There are three entries for the settlement of Grasby in the Domesday Book.  Taken together they show that it was assessed at three carucates, a quarter of a Domesday Hundred.  Each wapentake was divided into a number of hundreds, each with a court responsible for the conduct of its inhabitants, and required to pay geld to the King.

The first entry appears after the Norman Conquest and tells us that in 1066 Grasby was part of an extensive estate (manerium) whose capital or caput was Caistor.  The estate belonged to Earl Morcar who was jointly Earl of Northumbria and Mercia with his half-brother Edwin.  However, the property in Grasby was recorded as belonging to the Church of Caistor and valued at 6 shillings and 8 pence = half a mark.  Morcar was one of the hostages taken back to Normandy by William in 1067.  Later he was to join Hereward at Ely, but in 1071 William besieged the rebels and Morcar and many others were imprisoned.

The second entry appears to record details of a manerium whose caput was at Grasby.  In 1066 the estate was held by Ulchil, but by 1086 it had come into the hands of William’s half-brother, Odo, the Bishop of Bayeux.  Some two thirds of Grasby’s geld payments were collected from this estate which also had attached to it a parcel of sokeland in Swallow.  Grasby Church belonged to this estate and was by then a church with full rights.  There was also a water mill belonging to Grasby.

The third entry recorded another small estate in Grasby.  Its holder in 1066, Chetelbern, was apparently still in possession in 1086.  He appears to have held extensive lands in 1066, but had lost most of them by 1086.

The layout of today’s village suggests from the distribution of older properties that a number of separate or small groups of households have been amalgamated to form a single village by infilling.  This historic open nature of the settlement explains its complex tenurial pattern.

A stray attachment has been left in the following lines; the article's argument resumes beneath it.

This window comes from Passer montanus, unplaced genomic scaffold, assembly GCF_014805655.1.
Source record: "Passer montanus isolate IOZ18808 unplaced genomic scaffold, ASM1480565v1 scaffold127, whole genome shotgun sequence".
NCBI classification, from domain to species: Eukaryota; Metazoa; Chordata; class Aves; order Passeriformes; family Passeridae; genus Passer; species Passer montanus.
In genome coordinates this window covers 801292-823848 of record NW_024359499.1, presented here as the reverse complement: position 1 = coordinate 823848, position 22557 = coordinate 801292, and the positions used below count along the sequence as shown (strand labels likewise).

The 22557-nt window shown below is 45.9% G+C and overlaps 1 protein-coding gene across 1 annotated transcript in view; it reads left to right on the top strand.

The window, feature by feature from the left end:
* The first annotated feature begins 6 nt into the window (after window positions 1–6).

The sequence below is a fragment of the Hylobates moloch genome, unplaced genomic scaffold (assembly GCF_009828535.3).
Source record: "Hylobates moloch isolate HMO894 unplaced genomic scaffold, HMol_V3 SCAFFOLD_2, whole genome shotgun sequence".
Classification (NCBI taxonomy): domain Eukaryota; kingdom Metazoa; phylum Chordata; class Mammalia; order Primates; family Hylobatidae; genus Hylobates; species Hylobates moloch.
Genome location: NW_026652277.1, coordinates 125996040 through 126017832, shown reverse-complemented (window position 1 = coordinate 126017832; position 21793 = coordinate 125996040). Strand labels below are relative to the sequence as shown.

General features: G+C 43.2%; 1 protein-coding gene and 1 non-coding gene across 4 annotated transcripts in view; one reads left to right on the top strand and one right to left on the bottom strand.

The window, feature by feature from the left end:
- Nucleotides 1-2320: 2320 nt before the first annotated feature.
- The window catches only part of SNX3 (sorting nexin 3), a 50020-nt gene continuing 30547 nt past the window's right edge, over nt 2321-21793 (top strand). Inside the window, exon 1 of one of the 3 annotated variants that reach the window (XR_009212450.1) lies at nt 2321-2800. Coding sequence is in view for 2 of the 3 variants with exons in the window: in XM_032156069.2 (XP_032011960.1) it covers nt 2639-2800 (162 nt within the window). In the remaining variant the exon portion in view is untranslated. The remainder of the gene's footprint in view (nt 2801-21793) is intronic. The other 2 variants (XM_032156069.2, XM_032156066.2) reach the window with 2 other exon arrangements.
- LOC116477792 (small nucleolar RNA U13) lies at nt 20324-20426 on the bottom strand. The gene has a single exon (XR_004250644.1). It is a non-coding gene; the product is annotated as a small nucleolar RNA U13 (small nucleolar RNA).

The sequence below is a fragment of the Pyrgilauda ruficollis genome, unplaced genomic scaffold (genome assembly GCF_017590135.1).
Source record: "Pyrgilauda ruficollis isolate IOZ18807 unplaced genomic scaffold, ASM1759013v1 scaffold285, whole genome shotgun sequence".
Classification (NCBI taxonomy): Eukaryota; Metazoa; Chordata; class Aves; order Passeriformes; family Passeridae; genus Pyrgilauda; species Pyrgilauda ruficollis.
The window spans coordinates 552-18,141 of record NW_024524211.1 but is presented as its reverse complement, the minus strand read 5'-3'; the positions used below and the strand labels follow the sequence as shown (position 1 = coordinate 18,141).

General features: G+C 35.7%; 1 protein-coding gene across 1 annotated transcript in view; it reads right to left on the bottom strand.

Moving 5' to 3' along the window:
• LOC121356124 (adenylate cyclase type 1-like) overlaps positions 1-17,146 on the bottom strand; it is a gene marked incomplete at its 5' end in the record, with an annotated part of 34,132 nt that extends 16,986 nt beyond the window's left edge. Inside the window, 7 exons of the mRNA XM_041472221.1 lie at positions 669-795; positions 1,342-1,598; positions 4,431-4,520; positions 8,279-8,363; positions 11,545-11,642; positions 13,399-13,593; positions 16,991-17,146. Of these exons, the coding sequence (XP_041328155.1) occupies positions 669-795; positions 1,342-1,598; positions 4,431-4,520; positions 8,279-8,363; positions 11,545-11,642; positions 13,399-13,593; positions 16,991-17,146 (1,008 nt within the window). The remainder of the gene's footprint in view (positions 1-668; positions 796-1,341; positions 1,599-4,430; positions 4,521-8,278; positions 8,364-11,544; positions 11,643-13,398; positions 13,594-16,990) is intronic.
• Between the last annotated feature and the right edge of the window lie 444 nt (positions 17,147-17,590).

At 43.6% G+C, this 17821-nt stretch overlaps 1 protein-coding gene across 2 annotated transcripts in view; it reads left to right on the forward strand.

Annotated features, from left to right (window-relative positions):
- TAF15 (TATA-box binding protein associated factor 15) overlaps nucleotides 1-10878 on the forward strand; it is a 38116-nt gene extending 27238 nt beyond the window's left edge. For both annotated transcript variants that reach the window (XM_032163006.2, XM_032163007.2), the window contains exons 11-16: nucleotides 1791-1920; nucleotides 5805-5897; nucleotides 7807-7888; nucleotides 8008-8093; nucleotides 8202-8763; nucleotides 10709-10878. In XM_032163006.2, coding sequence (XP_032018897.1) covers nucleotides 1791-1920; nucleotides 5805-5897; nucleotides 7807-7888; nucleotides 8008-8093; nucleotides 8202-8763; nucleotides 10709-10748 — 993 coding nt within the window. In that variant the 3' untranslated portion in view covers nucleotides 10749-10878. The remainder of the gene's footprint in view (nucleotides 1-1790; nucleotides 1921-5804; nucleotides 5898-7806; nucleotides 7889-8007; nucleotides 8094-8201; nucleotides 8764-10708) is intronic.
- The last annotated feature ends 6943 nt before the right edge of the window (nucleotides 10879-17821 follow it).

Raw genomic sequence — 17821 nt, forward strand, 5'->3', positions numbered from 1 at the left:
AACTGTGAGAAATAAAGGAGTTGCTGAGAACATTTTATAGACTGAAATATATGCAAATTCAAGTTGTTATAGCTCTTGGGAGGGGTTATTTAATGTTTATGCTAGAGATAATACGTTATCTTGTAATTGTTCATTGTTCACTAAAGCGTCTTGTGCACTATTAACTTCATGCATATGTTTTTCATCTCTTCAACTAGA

The National Mapping Programme 1992-96, undertaken by the Royal Commission of Monuments in England, has revealed, through the examination of aerial photographs, earthworks of medieval ridge & furrow in three locations in the parish – to the west, south and east of the village. The latter was identified again in 2014 in the field immediately to the east of the properties in Front Street.  The alignment in each case is on a south west/north east axis.

The population of Grasby appears to have been relatively stable during medieval times.  The axis of the village ran east/west along the line of the scarp with a throughway to Clixby in one direction and Searby in the other, with streets running up and down the scarp.  A curve on the east/west street and its intermittent wide sections, particularly where the present Clixby Lane joins Front Street, may indicate a former open green area.  The present Church dates back to the C13th.

Apart from the ridge & furrow very little archaeological evidence of the past has been found in Grasby.  However, a Henry VII groat (silver coin worth 4 pennies), dated 1490 – 1504, was found in 1970 in OS field 147, adjacent to Knapton’s reservoir in the south of the parish.

*(Information taken largely from “Some notes on the early history of Grasby”,  Lincoln Archives).